U.S. rare earth imports by country 2014-2017

Distribution of U.S. rare earth imports between 2014 and 2017, by country

U.S. rare earth imports by country 2014-2017 This statistic depicts the distribution of U.S. rare earth imports between 2014 and 2017, sorted by country. In that period, some 80 percent of rare earth imports into the United States originated from China.
Rare earth industry

A large proportion of rare earth imports to the United States originate from China. France and Japan both account for another four percent each. Rare earths include minerals such as scandium, yttrium, and lanthanides and range in abundance in their presence in the earth’s crust. The problem is that they are dispersed and often it is difficult to find economically exploitable deposits. These minerals are commonly used in a variety of industries and are essential in manufacturing cellphones, missile systems, and hybrid car batteries among others.

In 2010, China announced a decrease in their rare earth quota and prices increased dramatically. Prices flew from 13.13 U.S. dollars per kilogram in the first quarter of 2010 to almost 60 U.S. dollars per kilogram at the end of October 2010. In 2015, the quota was abolished. However, during the scare, there was never a shortage and in fact, there is now a surplus of many of the minerals. In 2012, China produced 80,400 metric tons of light rare earths and 13,400 metric tons of heavy rare earths. As of 2015, the country was estimated to have about 55 million metric tons of rare earth oxides (REO) in reserves.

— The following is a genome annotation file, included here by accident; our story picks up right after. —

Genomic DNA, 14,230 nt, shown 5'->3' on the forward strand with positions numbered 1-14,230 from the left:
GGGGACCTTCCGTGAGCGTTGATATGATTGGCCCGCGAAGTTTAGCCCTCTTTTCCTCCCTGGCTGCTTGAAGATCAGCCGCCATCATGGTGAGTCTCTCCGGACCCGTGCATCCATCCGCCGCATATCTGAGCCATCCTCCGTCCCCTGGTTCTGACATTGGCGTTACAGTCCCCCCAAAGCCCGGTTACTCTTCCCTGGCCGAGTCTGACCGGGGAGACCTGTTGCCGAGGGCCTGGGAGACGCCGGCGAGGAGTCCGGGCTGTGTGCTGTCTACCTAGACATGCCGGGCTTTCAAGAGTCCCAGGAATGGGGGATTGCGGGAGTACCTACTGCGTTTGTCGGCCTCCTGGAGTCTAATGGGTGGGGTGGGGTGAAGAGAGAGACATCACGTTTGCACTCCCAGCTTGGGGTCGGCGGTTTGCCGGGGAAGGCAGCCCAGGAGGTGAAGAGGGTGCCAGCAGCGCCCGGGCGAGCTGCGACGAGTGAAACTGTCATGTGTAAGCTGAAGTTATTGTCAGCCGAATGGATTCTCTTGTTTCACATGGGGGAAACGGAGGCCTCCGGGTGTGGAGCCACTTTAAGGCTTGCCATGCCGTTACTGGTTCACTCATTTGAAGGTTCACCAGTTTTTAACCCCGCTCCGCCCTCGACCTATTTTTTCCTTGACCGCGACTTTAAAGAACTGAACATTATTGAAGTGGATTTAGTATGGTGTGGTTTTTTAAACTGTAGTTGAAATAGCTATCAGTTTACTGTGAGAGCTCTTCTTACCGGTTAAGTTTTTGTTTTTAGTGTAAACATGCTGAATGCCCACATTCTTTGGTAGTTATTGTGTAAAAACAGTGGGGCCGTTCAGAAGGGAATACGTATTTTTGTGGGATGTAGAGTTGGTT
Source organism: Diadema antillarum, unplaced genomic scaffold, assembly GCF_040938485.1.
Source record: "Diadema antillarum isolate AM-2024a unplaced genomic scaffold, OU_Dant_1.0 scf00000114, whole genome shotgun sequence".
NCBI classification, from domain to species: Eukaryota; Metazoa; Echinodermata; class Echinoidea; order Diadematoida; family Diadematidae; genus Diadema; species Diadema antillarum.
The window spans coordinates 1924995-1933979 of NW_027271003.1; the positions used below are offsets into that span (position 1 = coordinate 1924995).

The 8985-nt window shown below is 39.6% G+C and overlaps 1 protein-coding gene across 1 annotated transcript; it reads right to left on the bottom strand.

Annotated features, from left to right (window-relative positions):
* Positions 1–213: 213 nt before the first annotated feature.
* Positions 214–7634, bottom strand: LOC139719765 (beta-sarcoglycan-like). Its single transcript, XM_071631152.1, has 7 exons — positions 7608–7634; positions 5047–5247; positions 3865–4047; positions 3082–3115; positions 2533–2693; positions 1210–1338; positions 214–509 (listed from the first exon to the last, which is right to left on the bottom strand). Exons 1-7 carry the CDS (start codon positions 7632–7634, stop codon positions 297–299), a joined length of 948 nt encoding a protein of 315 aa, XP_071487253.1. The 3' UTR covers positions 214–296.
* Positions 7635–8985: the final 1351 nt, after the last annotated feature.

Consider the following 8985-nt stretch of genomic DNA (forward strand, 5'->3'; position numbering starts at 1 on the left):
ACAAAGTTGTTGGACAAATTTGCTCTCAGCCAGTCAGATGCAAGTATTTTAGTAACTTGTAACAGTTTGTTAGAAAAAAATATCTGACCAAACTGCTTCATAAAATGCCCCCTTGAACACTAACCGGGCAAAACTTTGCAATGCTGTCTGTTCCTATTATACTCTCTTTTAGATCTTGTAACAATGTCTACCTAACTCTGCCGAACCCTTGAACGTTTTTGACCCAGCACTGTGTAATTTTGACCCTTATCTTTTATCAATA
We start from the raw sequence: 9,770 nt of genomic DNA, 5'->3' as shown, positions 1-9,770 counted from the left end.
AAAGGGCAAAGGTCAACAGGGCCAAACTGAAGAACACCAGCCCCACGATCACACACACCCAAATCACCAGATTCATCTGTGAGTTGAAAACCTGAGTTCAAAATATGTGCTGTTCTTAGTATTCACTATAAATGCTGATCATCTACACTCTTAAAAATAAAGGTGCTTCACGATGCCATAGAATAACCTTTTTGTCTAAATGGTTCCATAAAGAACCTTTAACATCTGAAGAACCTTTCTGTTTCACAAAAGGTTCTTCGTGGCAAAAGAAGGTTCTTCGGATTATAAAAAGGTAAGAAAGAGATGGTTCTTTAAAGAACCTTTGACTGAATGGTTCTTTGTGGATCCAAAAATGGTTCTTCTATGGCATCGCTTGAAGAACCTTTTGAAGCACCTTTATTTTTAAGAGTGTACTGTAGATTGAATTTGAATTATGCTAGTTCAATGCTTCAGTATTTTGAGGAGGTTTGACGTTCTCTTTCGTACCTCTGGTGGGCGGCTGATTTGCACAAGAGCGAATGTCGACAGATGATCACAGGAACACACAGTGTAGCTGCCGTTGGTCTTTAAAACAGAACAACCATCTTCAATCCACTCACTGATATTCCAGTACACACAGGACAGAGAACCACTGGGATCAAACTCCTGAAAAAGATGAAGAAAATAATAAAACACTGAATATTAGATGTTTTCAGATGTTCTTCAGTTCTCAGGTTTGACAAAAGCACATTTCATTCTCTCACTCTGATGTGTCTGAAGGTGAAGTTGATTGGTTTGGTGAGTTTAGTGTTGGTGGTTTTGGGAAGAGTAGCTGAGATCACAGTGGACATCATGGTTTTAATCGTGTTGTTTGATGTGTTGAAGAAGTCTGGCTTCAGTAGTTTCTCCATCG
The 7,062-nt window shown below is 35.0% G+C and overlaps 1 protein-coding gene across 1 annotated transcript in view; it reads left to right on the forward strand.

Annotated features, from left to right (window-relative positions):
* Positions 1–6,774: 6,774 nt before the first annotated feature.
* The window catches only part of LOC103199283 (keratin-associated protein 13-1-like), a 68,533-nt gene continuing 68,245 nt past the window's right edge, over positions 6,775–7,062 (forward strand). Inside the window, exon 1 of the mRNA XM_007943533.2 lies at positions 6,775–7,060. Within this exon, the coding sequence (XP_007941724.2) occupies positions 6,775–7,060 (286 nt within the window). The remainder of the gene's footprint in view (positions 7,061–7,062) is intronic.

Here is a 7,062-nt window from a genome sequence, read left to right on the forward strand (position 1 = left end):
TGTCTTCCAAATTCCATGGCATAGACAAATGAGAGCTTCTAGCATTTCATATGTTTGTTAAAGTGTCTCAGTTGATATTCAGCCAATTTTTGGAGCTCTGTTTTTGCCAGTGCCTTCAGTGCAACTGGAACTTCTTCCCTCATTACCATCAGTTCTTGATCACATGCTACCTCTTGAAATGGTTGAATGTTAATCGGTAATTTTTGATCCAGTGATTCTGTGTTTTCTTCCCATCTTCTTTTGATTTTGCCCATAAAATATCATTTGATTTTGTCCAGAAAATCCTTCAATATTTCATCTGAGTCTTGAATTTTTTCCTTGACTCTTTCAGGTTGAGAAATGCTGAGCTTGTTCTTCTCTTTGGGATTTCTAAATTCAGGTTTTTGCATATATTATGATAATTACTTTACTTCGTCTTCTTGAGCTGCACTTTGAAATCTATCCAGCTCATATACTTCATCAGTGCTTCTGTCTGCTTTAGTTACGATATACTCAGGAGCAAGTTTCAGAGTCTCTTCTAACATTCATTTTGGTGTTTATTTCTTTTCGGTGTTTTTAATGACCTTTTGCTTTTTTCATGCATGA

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Distribution of U.S. rare earth imports between 2014 and 2017, by country

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Share of total imports
Other8%
Japan3%
France3%
Estonia6%
China80%
Share of total imports
Other8%
Japan3%
France3%
Estonia6%
China80%
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This statistic depicts the distribution of U.S. rare earth imports between 2014 and 2017, sorted by country. In that period, some 80 percent of rare earth imports into the United States originated from China.
Rare earth industry

A large proportion of rare earth imports to the United States originate from China. France and Japan both account for another four percent each. Rare earths include minerals such as scandium, yttrium, and lanthanides and range in abundance in their presence in the earth’s crust. The problem is that they are dispersed and often it is difficult to find economically exploitable deposits. These minerals are commonly used in a variety of industries and are essential in manufacturing cellphones, missile systems, and hybrid car batteries among others.

In 2010, China announced a decrease in their rare earth quota and prices increased dramatically. Prices flew from 13.13 U.S. dollars per kilogram in the first quarter of 2010 to almost 60 U.S. dollars per kilogram at the end of October 2010. In 2015, the quota was abolished. However, during the scare, there was never a shortage and in fact, there is now a surplus of many of the minerals. In 2012, China produced 80,400 metric tons of light rare earths and 13,400 metric tons of heavy rare earths. As of 2015, the country was estimated to have about 55 million metric tons of rare earth oxides (REO) in reserves.
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